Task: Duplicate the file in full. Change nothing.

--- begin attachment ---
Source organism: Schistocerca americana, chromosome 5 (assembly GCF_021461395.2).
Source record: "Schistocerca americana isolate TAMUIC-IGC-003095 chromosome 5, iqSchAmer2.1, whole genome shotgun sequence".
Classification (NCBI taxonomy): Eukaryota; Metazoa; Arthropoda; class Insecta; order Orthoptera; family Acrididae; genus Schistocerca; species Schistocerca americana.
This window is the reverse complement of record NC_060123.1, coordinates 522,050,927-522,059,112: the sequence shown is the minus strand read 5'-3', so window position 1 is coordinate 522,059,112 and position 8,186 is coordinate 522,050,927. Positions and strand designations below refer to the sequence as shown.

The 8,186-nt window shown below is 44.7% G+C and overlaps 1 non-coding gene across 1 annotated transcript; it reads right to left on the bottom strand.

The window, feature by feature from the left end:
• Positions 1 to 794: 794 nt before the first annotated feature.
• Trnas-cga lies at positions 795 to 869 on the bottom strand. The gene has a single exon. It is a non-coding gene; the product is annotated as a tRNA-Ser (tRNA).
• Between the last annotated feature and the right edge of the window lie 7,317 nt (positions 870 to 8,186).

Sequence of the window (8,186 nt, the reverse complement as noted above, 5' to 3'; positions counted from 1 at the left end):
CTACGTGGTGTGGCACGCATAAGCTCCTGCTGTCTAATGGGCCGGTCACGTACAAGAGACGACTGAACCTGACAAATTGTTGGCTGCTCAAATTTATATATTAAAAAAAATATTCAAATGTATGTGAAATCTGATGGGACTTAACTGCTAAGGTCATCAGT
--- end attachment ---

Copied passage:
Source organism: Schistocerca americana, chromosome 5 (assembly GCF_021461395.2).
Source record: "Schistocerca americana isolate TAMUIC-IGC-003095 chromosome 5, iqSchAmer2.1, whole genome shotgun sequence".
Classification (NCBI taxonomy): Eukaryota; Metazoa; Arthropoda; class Insecta; order Orthoptera; family Acrididae; genus Schistocerca; species Schistocerca americana.
This window is the reverse complement of record NC_060123.1, coordinates 522,050,927-522,059,112: the sequence shown is the minus strand read 5'-3', so window position 1 is coordinate 522,059,112 and position 8,186 is coordinate 522,050,927. Positions and strand designations below refer to the sequence as shown.

The 8,186-nt window shown below is 44.7% G+C and overlaps 1 non-coding gene across 1 annotated transcript; it reads right to left on the bottom strand.

The window, feature by feature from the left end:
• Positions 1 to 794: 794 nt before the first annotated feature.
• Trnas-cga lies at positions 795 to 869 on the bottom strand. The gene has a single exon. It is a non-coding gene; the product is annotated as a tRNA-Ser (tRNA).
• Between the last annotated feature and the right edge of the window lie 7,317 nt (positions 870 to 8,186).

Sequence of the window (8,186 nt, the reverse complement as noted above, 5' to 3'; positions counted from 1 at the left end):
CTACGTGGTGTGGCACGCATAAGCTCCTGCTGTCTAATGGGCCGGTCACGTACAAGAGACGACTGAACCTGACAAATTGTTGGCTGCTCAAATTTATATATTAAAAAAAATATTCAAATGTATGTGAAATCTGATGGGACTTAACTGCTAAGGTCATCAGT